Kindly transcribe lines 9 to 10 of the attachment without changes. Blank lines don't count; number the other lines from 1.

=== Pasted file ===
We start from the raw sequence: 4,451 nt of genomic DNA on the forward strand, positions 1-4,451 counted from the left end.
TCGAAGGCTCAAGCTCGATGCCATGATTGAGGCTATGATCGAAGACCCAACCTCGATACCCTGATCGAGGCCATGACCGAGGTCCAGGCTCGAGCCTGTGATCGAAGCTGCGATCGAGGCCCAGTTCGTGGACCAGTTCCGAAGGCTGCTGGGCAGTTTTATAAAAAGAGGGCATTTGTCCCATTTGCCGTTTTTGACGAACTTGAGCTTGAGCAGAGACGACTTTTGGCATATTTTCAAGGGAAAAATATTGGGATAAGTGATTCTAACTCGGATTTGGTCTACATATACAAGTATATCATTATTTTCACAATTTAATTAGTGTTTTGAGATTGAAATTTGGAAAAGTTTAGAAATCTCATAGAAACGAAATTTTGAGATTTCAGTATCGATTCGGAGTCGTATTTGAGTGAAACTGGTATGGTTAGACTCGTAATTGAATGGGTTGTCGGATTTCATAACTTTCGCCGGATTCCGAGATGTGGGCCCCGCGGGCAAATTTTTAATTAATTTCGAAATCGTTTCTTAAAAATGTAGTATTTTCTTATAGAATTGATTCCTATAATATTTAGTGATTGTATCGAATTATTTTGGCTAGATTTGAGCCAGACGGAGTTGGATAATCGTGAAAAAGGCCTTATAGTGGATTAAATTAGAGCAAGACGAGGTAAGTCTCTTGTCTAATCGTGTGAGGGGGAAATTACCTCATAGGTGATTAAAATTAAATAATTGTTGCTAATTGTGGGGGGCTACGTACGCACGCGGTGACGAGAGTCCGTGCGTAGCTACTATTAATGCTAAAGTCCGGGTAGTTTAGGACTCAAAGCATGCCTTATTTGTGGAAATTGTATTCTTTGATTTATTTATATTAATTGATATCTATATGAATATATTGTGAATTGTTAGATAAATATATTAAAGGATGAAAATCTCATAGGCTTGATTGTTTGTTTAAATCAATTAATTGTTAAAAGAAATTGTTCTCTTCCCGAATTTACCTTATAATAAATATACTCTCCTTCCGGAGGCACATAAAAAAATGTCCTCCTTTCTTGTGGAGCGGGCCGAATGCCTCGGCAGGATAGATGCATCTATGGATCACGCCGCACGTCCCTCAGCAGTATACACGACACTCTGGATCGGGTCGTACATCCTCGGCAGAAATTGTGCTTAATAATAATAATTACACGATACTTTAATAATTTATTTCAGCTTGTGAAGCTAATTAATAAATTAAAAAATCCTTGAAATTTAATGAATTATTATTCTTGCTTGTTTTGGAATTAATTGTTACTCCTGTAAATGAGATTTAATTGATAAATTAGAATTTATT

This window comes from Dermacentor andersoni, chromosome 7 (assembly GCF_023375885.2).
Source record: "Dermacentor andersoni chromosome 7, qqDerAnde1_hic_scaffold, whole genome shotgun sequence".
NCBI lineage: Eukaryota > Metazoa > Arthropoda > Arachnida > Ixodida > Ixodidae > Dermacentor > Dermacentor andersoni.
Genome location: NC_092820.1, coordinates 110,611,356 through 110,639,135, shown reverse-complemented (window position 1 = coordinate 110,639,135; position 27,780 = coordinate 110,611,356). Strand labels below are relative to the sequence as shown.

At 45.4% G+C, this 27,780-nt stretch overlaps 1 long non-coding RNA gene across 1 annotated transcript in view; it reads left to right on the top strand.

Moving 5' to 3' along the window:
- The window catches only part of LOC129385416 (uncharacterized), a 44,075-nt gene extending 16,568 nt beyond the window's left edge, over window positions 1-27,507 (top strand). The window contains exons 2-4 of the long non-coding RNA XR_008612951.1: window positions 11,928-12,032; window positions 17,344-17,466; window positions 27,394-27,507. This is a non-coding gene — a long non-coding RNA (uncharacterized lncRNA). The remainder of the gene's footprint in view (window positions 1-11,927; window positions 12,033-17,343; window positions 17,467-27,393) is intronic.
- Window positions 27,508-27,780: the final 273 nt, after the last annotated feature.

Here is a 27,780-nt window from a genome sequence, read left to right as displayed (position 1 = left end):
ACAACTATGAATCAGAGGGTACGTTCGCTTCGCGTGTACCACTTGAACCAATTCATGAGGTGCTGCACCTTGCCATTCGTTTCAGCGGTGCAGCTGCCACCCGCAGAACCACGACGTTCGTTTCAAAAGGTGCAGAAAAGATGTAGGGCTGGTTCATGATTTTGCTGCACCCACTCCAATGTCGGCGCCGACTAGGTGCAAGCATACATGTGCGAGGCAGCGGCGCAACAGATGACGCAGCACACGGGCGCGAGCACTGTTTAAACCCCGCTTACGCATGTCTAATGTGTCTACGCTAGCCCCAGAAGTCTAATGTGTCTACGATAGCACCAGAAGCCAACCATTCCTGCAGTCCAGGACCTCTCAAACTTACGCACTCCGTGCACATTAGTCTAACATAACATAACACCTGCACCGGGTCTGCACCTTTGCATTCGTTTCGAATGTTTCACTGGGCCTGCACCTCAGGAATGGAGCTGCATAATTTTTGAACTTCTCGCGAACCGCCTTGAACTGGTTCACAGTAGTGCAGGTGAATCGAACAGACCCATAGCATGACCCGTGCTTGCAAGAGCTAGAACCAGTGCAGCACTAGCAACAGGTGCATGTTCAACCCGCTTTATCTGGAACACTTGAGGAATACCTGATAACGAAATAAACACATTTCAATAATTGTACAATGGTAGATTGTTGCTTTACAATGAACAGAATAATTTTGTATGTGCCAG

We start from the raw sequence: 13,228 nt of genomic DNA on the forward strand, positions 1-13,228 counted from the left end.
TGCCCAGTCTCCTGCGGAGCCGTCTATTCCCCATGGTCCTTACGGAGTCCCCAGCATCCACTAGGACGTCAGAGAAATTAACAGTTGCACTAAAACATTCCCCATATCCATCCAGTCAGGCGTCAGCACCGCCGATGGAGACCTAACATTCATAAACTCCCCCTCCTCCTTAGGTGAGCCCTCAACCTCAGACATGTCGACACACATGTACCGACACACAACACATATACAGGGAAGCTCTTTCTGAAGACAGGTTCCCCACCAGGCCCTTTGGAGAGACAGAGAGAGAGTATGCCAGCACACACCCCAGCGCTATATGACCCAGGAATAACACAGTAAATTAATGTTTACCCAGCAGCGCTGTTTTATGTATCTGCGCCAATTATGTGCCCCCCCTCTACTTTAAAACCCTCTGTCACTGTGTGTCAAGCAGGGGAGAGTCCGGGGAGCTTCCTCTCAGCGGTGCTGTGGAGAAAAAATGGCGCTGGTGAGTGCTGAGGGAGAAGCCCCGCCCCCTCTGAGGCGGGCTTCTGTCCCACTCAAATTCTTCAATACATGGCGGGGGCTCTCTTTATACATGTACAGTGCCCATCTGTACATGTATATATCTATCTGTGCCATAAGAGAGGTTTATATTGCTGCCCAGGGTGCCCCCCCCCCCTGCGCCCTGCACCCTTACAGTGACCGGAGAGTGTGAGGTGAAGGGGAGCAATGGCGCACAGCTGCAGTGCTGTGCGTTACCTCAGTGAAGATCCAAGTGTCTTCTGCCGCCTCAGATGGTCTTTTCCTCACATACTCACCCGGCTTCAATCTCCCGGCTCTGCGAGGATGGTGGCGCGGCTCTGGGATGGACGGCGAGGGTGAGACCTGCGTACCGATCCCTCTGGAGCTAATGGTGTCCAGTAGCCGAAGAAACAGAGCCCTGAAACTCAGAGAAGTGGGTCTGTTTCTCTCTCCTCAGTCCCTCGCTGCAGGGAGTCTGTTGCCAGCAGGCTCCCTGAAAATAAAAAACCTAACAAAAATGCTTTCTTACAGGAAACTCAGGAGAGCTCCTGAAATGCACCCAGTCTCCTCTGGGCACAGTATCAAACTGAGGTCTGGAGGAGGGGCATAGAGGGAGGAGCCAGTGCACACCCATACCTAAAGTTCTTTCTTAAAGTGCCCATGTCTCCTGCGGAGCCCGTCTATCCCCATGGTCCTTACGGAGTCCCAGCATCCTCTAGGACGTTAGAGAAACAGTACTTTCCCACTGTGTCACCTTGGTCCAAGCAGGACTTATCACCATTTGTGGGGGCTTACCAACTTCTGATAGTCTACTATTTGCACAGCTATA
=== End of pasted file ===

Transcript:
- The window catches only part of LOC129385416 (uncharacterized), a 44,075-nt gene extending 16,568 nt beyond the window's left edge, over window positions 1-27,507 (top strand). The window contains exons 2-4 of the long non-coding RNA XR_008612951.1: window positions 11,928-12,032; window positions 17,344-17,466; window positions 27,394-27,507. This is a non-coding gene — a long non-coding RNA (uncharacterized lncRNA). The remainder of the gene's footprint in view (window positions 1-11,927; window positions 12,033-17,343; window positions 17,467-27,393) is intronic.
- Window positions 27,508-27,780: the final 273 nt, after the last annotated feature.